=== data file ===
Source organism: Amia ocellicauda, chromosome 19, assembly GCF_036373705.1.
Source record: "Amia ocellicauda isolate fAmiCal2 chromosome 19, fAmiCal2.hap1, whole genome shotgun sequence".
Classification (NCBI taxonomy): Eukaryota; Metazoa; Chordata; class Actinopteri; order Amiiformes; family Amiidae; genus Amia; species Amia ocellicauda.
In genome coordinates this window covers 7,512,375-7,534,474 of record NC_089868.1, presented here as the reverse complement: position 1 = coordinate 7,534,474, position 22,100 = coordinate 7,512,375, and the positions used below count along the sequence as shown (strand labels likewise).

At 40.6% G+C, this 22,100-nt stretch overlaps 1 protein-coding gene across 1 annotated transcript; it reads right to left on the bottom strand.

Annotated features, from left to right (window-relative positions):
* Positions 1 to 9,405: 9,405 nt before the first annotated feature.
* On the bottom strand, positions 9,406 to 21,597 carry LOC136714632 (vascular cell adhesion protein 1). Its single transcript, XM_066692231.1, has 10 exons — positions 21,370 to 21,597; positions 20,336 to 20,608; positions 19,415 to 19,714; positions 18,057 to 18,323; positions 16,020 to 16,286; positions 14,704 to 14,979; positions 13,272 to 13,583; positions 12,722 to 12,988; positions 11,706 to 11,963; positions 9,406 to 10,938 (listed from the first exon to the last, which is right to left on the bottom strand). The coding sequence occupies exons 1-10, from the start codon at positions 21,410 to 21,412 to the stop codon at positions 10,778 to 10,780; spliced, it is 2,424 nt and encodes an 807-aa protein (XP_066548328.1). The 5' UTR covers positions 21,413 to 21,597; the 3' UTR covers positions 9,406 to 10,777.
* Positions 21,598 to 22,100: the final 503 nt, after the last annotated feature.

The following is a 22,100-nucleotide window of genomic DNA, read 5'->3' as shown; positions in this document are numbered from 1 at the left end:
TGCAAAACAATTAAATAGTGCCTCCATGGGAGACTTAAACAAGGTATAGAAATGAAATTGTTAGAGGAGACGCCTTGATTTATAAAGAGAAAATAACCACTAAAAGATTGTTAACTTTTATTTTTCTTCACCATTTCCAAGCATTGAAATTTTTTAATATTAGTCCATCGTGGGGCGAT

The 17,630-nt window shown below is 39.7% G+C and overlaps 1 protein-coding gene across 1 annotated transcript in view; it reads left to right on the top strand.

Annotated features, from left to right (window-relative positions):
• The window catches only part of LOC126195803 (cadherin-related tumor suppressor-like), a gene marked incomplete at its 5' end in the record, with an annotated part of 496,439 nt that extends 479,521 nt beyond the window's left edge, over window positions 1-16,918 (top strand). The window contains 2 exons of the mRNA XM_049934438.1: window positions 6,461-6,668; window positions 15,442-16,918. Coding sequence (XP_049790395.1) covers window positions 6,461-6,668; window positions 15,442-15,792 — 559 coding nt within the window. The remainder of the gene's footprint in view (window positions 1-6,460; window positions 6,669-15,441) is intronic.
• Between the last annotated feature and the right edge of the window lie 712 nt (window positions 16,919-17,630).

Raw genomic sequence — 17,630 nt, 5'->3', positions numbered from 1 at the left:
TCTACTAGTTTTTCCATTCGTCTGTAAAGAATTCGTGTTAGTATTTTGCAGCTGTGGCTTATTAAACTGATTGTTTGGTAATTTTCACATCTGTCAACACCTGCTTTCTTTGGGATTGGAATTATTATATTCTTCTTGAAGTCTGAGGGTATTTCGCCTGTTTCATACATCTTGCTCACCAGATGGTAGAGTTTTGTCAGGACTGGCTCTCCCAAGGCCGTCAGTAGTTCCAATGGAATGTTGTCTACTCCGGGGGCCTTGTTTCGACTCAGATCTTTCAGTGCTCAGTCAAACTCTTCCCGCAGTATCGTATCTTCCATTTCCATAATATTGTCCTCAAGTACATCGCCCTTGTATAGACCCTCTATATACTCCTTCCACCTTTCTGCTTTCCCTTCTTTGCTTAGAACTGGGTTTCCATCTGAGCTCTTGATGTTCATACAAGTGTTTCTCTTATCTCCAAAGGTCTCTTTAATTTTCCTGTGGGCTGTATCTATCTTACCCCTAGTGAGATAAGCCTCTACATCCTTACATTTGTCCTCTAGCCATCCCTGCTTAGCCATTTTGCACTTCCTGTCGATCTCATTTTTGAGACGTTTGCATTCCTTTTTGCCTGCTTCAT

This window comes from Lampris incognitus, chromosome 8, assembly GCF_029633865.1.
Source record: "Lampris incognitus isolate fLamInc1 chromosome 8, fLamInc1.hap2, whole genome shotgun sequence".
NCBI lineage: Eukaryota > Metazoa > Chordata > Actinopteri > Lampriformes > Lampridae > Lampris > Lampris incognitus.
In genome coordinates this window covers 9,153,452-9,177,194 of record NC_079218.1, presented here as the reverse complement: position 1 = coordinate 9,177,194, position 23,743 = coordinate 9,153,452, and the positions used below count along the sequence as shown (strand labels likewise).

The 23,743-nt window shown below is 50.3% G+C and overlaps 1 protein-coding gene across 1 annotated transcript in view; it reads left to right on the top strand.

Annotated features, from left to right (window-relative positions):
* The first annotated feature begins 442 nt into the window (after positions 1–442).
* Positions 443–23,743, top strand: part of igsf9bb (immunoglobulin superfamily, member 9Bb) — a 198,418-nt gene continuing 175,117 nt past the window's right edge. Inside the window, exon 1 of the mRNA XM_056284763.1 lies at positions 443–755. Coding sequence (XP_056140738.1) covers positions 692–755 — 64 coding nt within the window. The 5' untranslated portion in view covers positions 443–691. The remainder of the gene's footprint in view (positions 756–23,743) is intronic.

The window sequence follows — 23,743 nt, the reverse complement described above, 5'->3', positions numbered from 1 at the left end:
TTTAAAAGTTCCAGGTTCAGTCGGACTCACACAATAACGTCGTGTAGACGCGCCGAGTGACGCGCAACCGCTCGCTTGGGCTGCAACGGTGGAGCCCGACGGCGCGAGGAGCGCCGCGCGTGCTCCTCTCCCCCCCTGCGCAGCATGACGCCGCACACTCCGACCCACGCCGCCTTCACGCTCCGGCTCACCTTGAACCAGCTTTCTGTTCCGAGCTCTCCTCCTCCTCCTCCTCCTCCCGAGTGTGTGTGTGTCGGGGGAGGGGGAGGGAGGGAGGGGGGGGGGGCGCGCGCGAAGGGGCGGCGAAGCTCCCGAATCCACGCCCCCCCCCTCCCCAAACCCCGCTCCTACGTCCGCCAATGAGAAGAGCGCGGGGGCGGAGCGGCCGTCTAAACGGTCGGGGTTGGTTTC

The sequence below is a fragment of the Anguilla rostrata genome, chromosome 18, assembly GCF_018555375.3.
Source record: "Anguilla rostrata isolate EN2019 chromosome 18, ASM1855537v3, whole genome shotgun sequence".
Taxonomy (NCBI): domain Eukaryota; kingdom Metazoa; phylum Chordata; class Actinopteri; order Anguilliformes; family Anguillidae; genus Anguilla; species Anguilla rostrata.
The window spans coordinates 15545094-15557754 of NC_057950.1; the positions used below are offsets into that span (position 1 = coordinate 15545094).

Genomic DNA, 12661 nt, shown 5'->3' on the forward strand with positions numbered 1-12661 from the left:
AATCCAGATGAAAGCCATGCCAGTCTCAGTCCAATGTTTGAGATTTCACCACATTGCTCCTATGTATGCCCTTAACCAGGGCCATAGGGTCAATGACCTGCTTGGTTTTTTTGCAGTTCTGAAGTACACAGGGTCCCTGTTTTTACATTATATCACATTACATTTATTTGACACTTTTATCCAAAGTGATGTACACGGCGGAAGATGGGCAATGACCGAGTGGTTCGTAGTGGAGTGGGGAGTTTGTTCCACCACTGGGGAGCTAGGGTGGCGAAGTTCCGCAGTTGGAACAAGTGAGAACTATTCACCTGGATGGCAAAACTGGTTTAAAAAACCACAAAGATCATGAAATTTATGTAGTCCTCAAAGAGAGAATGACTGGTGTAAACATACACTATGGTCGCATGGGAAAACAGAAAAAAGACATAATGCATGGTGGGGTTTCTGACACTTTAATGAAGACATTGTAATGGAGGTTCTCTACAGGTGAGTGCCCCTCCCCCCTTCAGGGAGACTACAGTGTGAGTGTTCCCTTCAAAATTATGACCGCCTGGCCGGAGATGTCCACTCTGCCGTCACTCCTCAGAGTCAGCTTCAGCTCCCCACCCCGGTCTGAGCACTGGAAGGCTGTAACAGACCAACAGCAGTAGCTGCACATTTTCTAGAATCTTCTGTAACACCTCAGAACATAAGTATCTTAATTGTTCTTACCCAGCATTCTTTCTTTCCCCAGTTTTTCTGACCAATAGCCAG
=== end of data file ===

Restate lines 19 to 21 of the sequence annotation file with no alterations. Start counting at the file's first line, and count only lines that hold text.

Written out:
Source record: "Lampris incognitus isolate fLamInc1 chromosome 8, fLamInc1.hap2, whole genome shotgun sequence".
NCBI lineage: Eukaryota > Metazoa > Chordata > Actinopteri > Lampriformes > Lampridae > Lampris > Lampris incognitus.
In genome coordinates this window covers 9,153,452-9,177,194 of record NC_079218.1, presented here as the reverse complement: position 1 = coordinate 9,177,194, position 23,743 = coordinate 9,153,452, and the positions used below count along the sequence as shown (strand labels likewise).